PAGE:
[0114] Pump assembly 1300 allows asymmetrical oscillation of nanofilaments 1304. The asymmetrical oscillation will tend to pump surrounding fluid molecules down through the window 1306 and create an upward thrust from conductive plate 1310 toward conductive plate 1308.

[0115] As depicted in FIG 13B, when a DC voltage of sufficient magnitude is placed across the two conductive plates 1308 and 1310, nanofilament 1304 (which is in electrical contact with conductive plate 1308) will deflect through window 1306, due to electrostatic forces between the nanofilaments 1304 and the conductive plate 1310 (or bottom electrode). The DC voltage alters the movement of the nanofilaments 1304, and thus alters the pumping action. The DC voltage across conductive plates 1308 and 1310 can be selected to increase, decrease, reverse, or substantially stop pump flow.

[0116] FIG. 13C is a bottom perspective view, showing conductive plate 1310, with nanofilaments 1304 (and nanofilament tips 1312) visible through windows 1306.

[0117] FIGS. 14A-14C show an enlarged view of nanofilament 1304 positioned on conductive plate 1308 above window 1306, as shown in FIGS. 13A-13C. Conductive plate 1308 is spaced apart from conductive plate 1310 by distance d. As seen in FIG. 14A, with no voltage across conductive plates 1308 and 1310, nanofilament 1304 is substantially parallel to the conductive plates and above window 1306 [0118] As shown in FIG. 14B, when voltage is applied across conductive plates 1308 and 1310, nanofilament 1304 moves into window 1306 toward oppositely charged conductive plate 1310.

[0119] FIG. 14C shows nanofilament 1304 substantially fully deflected through window 1306 toward conductive plate 1310. When the potential between conductive plates 1308 and 1310 is reduced or substantially eliminated, nanofilament 1304 will move back toward the parallel position shown in FIG. 14A.

[0120] The pump assembly in FIGS. 13A-13C can be made in the following manner. Conventional lithography, etching, etc., can be used to form the windows 1306 in conductive plates 1308 and 1310 out of silicon or other suitable material. A thin coating of electrically conductive material can be applied {e.g., sputtered) on the top and bottom surface of conductive plates 1308 and 1310. Single wall carbon nanotubes (or another type of molecular-scale beam or nanofilament) can be applied to the top face of the window structure 1306 {e.g., using transfer printing, the application of a solution including nanotubes, or other suitable method). The tips 1312 of the nanofilaments 1304 can be cut near the top window edge 1314 by a using a stamp cutter or other method. In some embodiments, the gap between the nanofilament tip 1312 and the top window edge 1314 is in the range of about 0.1 nm to about 10 nm, or about 1 nm.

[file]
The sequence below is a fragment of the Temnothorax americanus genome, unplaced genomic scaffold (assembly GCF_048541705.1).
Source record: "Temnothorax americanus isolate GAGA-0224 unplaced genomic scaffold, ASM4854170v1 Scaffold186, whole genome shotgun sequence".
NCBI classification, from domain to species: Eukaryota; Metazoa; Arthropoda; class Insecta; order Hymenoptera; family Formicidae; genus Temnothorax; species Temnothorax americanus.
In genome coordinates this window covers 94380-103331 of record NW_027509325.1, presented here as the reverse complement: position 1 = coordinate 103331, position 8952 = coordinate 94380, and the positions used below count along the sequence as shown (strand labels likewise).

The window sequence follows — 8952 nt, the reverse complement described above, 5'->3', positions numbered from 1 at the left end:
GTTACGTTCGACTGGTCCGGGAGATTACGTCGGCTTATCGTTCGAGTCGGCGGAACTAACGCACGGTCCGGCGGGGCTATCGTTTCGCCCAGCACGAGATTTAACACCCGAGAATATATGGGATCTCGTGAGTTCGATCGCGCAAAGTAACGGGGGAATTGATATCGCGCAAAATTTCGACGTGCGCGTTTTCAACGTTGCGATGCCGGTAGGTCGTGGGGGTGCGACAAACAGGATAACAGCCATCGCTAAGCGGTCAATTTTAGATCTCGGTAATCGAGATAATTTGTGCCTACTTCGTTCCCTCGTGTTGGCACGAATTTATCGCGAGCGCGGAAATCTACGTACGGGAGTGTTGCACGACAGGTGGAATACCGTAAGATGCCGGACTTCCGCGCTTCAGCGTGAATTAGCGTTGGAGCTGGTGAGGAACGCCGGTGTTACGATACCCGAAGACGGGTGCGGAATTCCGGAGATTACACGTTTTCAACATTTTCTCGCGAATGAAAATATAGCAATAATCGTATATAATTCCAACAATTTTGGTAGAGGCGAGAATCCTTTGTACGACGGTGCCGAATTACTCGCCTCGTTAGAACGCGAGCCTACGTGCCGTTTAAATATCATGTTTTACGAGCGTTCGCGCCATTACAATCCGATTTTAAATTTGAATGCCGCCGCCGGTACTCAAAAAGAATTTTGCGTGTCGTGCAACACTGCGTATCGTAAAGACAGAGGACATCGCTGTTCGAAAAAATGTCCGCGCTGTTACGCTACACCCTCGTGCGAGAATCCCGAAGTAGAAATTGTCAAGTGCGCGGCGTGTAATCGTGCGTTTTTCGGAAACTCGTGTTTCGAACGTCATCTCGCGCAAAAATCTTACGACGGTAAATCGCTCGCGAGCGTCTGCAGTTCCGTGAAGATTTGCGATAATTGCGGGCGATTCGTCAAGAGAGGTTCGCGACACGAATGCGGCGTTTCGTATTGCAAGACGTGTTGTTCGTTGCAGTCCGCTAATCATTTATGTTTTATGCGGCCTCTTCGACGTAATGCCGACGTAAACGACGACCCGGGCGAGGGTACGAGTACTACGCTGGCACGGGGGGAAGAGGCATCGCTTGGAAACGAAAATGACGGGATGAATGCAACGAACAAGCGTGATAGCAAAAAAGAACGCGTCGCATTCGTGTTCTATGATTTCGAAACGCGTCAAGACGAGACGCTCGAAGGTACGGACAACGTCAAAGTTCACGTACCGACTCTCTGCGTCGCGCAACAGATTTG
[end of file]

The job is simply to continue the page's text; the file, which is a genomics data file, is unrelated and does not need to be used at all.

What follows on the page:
[0121] In some embodiments, molecular-scale beams for pump assemblies are cylindrical or otherwise curved. In other embodiments, molecular-scale beams for pump assemblies are not intentionally curved {e.g., substantially rectangular, planar, etc.), and can include sheets or flakes of a thin material {e.g., graphene).

[0122] FIGS. 15A-15E depict fabrication and operation of pump assembly 1500 with planar molecular-scale beams. [0123] As shown in FIG. 15A, openings 1502 can be cut or carved out of a material (e.g., silicon) to form an upper plate 1504. As shown in FIG. 15B, a strip or sheet 1506 (e.g., a graphene sheet) is applied over the top of openings 1502 on upper plate 1504. Lithography can be used to define the strips 1506 as desired, and the strips can be cut (e.g., with a punch) near one side of the opening 1502 to form edge 1508, as shown in FIG. 15C. Edge 1508 is proximate protrusion 1510 on lower plate 1512. FIGS. 15D-15E depict a cross-sectional view of oscillation of beam 1506 proximate opening 1502. (FIG 15E depicts a cross-sectional view along segment BB of FIG. 15D)

[0124] Thermal oscillations caused by collision of molecules are shown to create a larger downward movement into opening 1502 than above the opening. This asymmetrical motion will tend to pump fluid molecules down through opening 1502 and create an upward thrust on the pump assembly (e.g., on the conductive plate 1504)

[0125] A number of embodiments of the invention have been described. Nevertheless, it will be understood that various modifications may be made without departing from the spirit and scope of the invention.

[0126] While embodiments of the invention have been shown and described, modifications thereof can be made by one skilled in the art without departing from the spirit and teachings of the invention. The embodiments described and the examples provided herein are exemplary only, and are not intended to be limiting. Many variations and modifications of the invention disclosed herein are possible and are within the scope of the invention. For example, nanofilament pump assemblies can be layered or stacked (for instance, vertically) to increase output. In some embodiments, a sheet with nanofilament pump assemblies is rolled into a cylinder, and fluid is allowed to flow from a first end of the cylinder to a second end of the cylinder. Accordingly, other embodiments are within the scope of the following claims. The scope of protection is not limited by the description set out above, but is only limited by the claims which follow, that scope including all equivalents of the subject matter of the claims.

[0127] The disclosures of all patents, patent applications, and publications cited herein are hereby incorporated herein by reference in their entirety, to the extent that they provide exemplary, procedural, or other details supplementary to those set forth herein.